I apologize too often in these editorials, so instead of giving another excuse as to why I did not post the articles I promised, I am going to ask a simple question: who the hell found this blog by searching in Google for "german soldiers having sex with allies"? What exactly were you looking for? Don't be bashful, I won't judge.
Okay, onto the (probable) schedule for this week. This afternoon Seb returns with a guest review about elves in World War II. Tuesday, I give you the new releases of last week and the Art of Steampunk. Wednesday and Thursday I have articles discussing upcoming Retro-SF, new trailers for fall shows and thoughts about getting your alternate history published in today's market. I plan to finish it off by publishing my review of The Kronos Interference.
Got our first reader from Armenia, welcome!
And now the news...
Alternate History of Sherlock Holmes
The world's greatest detective is a popular character in alternate history. I'm not talking about Batman, although he pops up from time to time in the multiverse. I'm talking about Sherlock Holmes. Besides making cameo appearances in League of Extraordinary Gentlemen and Anno Dracula, you can find Holmes popping up in some new publications which pit his brilliant mind against fiction's greatest villains.
First you should check recently released Sherlock Holmes: The Army of Dr. Moreau by Guy Adams. The plot revolves around a vicious murder which might be connected to the bizarre experiments of an exiled mad doctor. Recently given a good review at Fantasy Matters, Guy Adams actually sat down to talk with Fantasy Matters' Mark Schelske where he made an interesting point about Holmes' famous sidekick Watson: "Holmes could not progress without Watson--his friendship with the good doctor is the catalyst for change that he needed. Who knows what he would have become without him? They are two halves of one perfect whole." Good point, Guy. Often the hero eclipses the role the supporting characters play and there are a fair few mysteries Holmes would have failed to decipher without the help of the good doctor.
Want more fictional villains for Holmes and Watson to face off against? How about Count Dracula and Cthulu? Cindy Spencer Pape reviewed Christian Klaver dark, gaslight fantasies The Supernatural Casefiles of Sherlock Holmes. Pape praised both of Klaver's novels and said "[he] is definitely an upcoming author to watch."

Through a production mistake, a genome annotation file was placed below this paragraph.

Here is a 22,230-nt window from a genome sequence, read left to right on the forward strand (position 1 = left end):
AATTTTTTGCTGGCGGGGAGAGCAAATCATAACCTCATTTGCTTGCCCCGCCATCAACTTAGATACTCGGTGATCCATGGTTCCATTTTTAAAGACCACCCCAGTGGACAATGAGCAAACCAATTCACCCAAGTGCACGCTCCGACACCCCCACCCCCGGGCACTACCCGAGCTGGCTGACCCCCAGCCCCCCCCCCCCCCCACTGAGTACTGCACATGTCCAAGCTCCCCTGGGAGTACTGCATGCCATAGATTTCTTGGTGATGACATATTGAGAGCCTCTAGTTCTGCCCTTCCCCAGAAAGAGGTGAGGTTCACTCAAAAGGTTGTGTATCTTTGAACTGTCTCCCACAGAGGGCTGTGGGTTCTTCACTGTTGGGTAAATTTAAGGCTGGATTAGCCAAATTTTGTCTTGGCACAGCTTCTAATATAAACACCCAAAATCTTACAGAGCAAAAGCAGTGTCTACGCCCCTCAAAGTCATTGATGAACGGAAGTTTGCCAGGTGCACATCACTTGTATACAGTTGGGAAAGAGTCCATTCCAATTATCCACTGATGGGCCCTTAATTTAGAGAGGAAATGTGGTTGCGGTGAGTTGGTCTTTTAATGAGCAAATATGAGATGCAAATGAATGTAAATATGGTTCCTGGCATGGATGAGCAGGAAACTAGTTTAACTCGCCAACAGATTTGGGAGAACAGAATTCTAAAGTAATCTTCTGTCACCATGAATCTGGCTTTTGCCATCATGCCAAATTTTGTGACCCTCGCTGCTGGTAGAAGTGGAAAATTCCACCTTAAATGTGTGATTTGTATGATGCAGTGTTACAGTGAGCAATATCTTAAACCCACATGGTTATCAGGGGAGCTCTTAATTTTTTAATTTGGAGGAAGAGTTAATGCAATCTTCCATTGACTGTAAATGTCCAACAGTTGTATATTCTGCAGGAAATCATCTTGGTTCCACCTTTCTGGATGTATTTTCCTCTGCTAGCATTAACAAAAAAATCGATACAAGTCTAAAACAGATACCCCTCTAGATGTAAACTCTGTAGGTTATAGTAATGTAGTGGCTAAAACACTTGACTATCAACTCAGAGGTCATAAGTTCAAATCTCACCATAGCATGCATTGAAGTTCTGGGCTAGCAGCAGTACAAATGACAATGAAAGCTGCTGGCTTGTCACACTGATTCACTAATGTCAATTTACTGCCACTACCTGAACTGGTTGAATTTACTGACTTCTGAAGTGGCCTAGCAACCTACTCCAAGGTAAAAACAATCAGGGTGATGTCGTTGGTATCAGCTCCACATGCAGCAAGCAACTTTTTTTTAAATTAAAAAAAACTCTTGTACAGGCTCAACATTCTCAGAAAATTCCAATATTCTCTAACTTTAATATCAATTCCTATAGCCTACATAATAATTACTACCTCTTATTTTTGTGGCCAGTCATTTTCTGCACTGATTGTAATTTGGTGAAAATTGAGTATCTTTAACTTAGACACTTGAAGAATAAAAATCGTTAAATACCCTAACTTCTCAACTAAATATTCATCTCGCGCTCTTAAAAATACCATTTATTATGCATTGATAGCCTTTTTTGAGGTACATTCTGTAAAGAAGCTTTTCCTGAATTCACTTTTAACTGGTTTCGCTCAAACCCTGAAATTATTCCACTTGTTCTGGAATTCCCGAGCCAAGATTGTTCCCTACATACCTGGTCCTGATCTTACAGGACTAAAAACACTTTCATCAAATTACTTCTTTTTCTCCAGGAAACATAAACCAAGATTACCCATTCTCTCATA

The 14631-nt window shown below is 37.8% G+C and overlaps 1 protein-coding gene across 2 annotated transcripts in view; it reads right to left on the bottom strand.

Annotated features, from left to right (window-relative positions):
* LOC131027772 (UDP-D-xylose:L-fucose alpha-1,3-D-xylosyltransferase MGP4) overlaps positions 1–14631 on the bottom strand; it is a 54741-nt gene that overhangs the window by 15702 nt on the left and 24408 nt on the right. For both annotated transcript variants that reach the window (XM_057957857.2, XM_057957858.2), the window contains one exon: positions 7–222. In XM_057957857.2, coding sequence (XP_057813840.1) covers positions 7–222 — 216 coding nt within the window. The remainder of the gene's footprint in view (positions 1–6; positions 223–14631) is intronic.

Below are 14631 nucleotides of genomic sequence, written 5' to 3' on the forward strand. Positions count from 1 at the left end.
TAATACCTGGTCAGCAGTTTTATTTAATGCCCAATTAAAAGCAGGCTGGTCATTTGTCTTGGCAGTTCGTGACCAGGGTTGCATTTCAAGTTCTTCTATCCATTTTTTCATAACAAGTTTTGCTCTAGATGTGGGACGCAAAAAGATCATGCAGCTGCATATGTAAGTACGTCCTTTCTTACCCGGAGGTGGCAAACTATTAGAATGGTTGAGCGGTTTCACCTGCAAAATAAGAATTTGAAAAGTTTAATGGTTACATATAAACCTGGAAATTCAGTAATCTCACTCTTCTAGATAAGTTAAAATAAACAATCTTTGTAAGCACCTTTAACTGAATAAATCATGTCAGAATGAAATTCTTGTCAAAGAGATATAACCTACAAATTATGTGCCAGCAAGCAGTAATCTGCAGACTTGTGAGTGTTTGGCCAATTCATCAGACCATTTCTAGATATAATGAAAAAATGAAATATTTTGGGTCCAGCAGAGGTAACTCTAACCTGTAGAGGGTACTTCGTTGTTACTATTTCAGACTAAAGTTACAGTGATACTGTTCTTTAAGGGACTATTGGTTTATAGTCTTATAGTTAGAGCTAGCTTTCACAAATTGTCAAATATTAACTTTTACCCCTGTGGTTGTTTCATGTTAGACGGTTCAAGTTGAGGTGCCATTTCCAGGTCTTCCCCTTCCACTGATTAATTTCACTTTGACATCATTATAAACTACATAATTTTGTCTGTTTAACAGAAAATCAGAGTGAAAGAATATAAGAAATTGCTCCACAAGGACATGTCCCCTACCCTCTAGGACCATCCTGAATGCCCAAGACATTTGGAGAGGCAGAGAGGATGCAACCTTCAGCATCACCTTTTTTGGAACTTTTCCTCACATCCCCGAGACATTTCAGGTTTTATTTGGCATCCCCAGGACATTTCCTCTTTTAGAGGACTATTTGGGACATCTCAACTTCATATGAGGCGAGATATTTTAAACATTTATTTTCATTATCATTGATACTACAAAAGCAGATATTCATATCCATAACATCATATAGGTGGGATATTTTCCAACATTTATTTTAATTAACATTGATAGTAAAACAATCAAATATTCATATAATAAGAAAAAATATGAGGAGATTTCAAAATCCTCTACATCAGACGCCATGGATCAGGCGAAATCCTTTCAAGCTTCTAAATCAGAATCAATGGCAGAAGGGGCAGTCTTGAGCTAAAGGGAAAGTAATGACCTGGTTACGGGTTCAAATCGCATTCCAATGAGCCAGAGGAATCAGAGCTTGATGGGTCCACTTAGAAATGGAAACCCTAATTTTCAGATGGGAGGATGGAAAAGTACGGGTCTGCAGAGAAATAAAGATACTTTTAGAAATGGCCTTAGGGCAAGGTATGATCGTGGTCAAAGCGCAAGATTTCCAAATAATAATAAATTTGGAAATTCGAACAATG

If there are any other fictional mash-ups out there where Holmes appears in, please let us know in the comment section.
Update: Tyler Bugg
Friend of the blog Tyler Bugg (see his article on how Canada is portrayed in alternate history) informed me that the cover and date of publication of Substitution Cipher has been revealed. To be published by Candlemark & Gleam on December 18 (easy date for me to remember, it is my wedding anniversary), the anthology will feature stories of espionage set in alternate worlds and includes Tyler's short story “From Enigma to Paradox”. Tyler was kind enough to secure me a review copy of the anthology, so expect a review likely by the start of 2013, because I plan to take a vacation from the blog in the end of December. I also hope to interview Tyler before the publication of his story, so stay tuned for that as well.
World Fantasy Award Finalists Announced
The finalists for the World Fantasy Award have been announced and there are several works of alternate history and steampunk represented. The best novel category included 11/22/63 by Stephen King and Osama by Lavie Tidhar. "Rose Street Attractors" by Lucius Shepard, featured in Ghosts by Gaslight also got a nomination for the best novella. Jeff and Ann VanderMeer, well-known editors in the steampunk genre, also got several nominations in different categories. Congrats to all of the finalists and we look forward to hearing about the winner at the World Fantasy Convention in Toronto from Nov 1-4.
Links to the Multiverse
Eiffel Tower in London? by Jordan Harbour at Twilight Histories.
The Great ‘What If’. What if Edward Bruce had succeeded in Ireland? by Arthur Russell at English Historical Fiction Writers.
Is It Finally Time to Let the South Secede? by Joshua Holland at AlterNet.
STEAMFUNK MAD SCIENTISTS & MECHANICS: Black Inventors of the Steam Age! at Chronicles of Harriet.
Alternate History Serial “Balance of Powers” Launches by Brandie Minchew at ARGNet.
Book Review - Castro's Bomb by Robert Conroy done by Blaine Pardoe at Notes From The Bunker.
Flying High with Wild Cards by George R.R. Martin at Not A Blog.
Review of Anno Dracula by Kim Newman done by Kari at the Harvard Book Store.
Review: The secrets of The Other Log of Phileas Fogg by CB Droege by TG Daily.
Dishonored steampunk clip is flexible combat by Trent Nouveau at TG Daily.
Guns of Icarus Online - Steampunk Takes To The Skies by Adam Rosenberg at G4.
30 Coolest Alternative Book Covers at Short List.
The Art Of The Passive-Aggressive Redesign by Russell Brandom at Buzz Feed.
Mythological beasts, drawn in the style of old biology textbooks by Cyriaque Lamar at io9.
"Iron Sky" Trailer Music That Isn't In The Movie... by Matthew Quinn at The World According to Quinn.
Imperial Trouble Episode 86: Doctor Q.
The SF Signal Podcast (Episode 141): Cherie Priest, Jay Lake, Gail Carriger, Paul Di Fillipo, Phillipa Ballantine and Tee Morris Talk Steampunk.
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Matt Mitrovich is the founder and editor of Alternate History Weekly Update, a volunteer editor for Alt Hist and a contributor to Just Below the Law. His fiction can be found at Echelon Press, Jake's Monthly and his own writing blog. When not writing he works as an attorney and enjoys life with his beautiful wife Alana.